I just finished reading The Ocean at the End of the Lane by Neil Gaiman. The student who brought me the book to read also told me I must listen to an interview in Brainpickings with Gaiman. In it the author tells this story of his 97-year-old cousin, Helen, a Polish Holocaust survivor: “She started telling me this story of how, in the ghetto, they were not allowed books. If you had a book … the Nazis could put a gun to your head and pull the trigger—books were forbidden. And she used to teach under the pretense of having a sewing class… a class of about twenty little girls, and they would come in for about an hour a day, and she would teach them maths, she’d teach them Polish, she’d teach them grammar….
“One day, somebody slipped her a Polish translation of Margaret Mitchell’s novel Gone with the Wind. And Helen stayed up—she blacked out her window so she could stay up an extra hour. She read a chapter of Gone with the Wind. And when the girls came in the next day, instead of teaching them, she told them what happened in the book.
“And each night, she’d stay up; and each day, she’d tell them the story.
“And I said, ‘Why? Why would you risk death—for a story?’
“And she said, ‘Because for an hour every day, those girls weren’t in the ghetto—they were in the American South; they were having adventures; they got away.’
“I think four out of those twenty girls survived the war. And she told me how, when she was an old woman, she found one of them, who was also an old woman. And they got together and called each other by names from Gone with the Wind…”
Gaiman concluded, “We [writers] decry too easily what we do, as being kind of trivial—the creation of stories as being a trivial thing. But the magic of escapist fiction … is that it can actually offer you a genuine escape from a bad place and, in the process of escaping, it can furnish you with armor, with knowledge, with weapons, with tools you can take back into your life to help make it better… It’s a real escape—and when you come back, you come back better-armed than when you left.”
Nelson Mandela once described Chinua Achebe, the most widely read African writer and author of Things Fall Apart, as “the writer in whose presence prison walls fell down.” Achebe’s words sustained him in prison. I once heard Nigerian writer Chimamanda Ngozi Adichie say, “Fiction does matter. It can make literal prison walls fall down, but it can also sustain prisoners where they are.”
While people in our world tend to think of the art as the painted fingernails instead of the marrow in our bones, ISIS gets what a threat the arts can be to freedom. Consider that CNN ran an article in March titled, “Why ISIS destroys antiquities.” It tells of the numerous historic sites that ISIS has smashed. One of these was the Museum of Islamic Art in Egypt, which contained more than 100,000 pieces. The museum, having recently undergone an eight-year, multi-million dollar renovation, had to close again after its reopening because ISIS planted a car bomb that caused catastrophic damage. The writer of the CNN piece concluded, “The smashed artifacts of the Mosul Museum and the destruction at Nineveh and Nimrud . . . are the material record of humanity. They are not just for scholars, they are for everyone. They are the text of the past that helps define our future.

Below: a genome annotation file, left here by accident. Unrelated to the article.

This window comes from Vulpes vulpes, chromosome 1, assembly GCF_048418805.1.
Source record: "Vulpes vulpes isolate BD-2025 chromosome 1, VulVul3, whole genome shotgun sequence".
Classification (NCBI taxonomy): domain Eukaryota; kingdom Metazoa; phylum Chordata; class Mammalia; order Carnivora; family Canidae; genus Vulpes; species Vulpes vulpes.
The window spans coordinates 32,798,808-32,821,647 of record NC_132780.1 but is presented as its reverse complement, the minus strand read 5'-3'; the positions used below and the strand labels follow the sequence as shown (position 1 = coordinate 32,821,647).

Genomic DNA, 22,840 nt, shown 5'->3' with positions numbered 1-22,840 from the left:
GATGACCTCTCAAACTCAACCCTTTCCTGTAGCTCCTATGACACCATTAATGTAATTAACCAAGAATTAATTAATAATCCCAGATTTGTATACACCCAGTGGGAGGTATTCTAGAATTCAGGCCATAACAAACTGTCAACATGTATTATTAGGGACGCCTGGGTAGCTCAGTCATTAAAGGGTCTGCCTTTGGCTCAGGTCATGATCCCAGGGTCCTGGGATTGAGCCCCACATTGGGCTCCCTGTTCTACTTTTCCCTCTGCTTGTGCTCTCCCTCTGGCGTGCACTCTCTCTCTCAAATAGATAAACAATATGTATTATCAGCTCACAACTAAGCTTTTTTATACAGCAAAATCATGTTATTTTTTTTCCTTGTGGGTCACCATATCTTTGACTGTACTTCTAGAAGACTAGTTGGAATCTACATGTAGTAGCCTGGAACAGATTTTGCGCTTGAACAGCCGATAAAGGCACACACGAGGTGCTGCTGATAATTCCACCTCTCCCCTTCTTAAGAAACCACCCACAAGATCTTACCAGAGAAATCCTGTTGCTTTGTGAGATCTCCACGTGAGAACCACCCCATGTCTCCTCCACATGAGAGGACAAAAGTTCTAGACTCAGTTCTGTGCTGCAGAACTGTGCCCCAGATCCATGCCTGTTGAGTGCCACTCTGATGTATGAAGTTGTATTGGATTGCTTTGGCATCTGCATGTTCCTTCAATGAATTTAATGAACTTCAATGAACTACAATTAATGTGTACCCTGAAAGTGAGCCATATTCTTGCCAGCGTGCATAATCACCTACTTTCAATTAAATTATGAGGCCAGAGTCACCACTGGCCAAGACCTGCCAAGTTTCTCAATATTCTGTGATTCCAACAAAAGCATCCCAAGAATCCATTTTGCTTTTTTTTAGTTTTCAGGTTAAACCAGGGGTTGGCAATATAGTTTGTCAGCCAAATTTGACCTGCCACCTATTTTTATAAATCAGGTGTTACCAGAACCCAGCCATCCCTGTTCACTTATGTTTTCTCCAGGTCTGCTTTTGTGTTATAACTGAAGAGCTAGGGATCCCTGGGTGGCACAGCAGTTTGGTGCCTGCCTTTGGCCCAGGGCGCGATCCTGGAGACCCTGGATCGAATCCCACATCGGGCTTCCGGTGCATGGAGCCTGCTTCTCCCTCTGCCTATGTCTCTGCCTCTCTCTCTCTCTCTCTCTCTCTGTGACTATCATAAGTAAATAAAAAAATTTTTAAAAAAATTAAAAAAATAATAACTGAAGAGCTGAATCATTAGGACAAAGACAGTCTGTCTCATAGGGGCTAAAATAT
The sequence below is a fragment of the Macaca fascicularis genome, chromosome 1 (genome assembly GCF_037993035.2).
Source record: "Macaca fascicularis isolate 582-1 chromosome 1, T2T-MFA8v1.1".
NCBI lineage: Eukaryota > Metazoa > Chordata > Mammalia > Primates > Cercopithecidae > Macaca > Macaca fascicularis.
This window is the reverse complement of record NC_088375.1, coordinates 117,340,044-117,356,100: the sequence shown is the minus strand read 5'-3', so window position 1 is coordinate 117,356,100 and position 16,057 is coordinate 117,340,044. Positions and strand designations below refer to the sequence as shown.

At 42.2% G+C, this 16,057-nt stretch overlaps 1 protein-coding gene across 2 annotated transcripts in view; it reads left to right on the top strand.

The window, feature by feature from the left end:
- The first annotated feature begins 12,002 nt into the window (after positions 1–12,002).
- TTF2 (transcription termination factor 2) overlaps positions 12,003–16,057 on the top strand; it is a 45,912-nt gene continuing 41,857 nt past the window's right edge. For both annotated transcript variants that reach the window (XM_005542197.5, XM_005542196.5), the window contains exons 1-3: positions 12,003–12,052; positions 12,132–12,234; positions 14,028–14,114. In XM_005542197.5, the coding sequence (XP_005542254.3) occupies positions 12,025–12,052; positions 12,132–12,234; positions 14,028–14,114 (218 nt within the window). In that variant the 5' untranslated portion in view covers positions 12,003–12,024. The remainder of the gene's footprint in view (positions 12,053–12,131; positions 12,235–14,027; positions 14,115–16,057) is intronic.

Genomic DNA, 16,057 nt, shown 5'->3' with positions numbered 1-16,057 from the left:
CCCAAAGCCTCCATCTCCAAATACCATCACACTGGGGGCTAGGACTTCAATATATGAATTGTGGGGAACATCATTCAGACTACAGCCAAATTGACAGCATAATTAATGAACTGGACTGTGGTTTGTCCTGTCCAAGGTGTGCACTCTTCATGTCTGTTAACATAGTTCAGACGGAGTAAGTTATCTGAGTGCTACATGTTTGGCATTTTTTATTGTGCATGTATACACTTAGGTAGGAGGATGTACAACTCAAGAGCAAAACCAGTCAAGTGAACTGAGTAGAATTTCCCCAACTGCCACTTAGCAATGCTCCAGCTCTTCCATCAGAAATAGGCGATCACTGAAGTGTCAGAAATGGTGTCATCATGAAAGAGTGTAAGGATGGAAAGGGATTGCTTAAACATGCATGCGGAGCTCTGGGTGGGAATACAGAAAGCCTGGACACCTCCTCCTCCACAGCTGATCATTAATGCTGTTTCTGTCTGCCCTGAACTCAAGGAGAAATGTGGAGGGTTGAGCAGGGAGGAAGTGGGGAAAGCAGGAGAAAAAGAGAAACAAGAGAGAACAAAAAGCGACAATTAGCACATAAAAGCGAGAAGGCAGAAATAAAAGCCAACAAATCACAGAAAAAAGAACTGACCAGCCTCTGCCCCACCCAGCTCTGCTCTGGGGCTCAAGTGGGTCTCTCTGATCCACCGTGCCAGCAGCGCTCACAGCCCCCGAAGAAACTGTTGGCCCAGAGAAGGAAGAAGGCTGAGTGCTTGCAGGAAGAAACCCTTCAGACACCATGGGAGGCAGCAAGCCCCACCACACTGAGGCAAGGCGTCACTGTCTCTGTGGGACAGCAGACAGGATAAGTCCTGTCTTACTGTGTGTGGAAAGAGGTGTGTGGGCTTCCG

T. Anderson, the YA author of Symphony for the City of the Dead: Dmitri Shostakovich and the Siege of Leningrad told a group at Calvin College last week, “We think of the arts as dessert, but they change the way we live.”
His historical-fiction novel demonstrates this truth vividly as he recounts in it the story of how Leningrad (i.e., St. Petersburg, Russia) was surrounded by Hitler’s troops during WWII and held under siege for three years. Did you catch that? The beautiful city starved out for three years. Hitler’s experts had predicted that everyone would be dead after the first winter. Yet the people lived on and on.
Two great factors in Leningrad’s survival were the arts and community. Logically speaking, those who survived should have been the ones who stayed in their beds to conserve energy. But those who did so actually tended to die first. In actuality survivors were more likely to be the librarians who held reading groups in twenty-below-zero rooms or the teachers who searched out flats to find orphaned children. In the midst of it all, the famous composer Dmitri Shastakovich created a symphony that retold the story of what the Nazis had done, and the spirit of defiance in that music gave the Russian people hope. The score was smuggled out to the US, where people heard it and came to the aid of Leningrad. Art saved lives.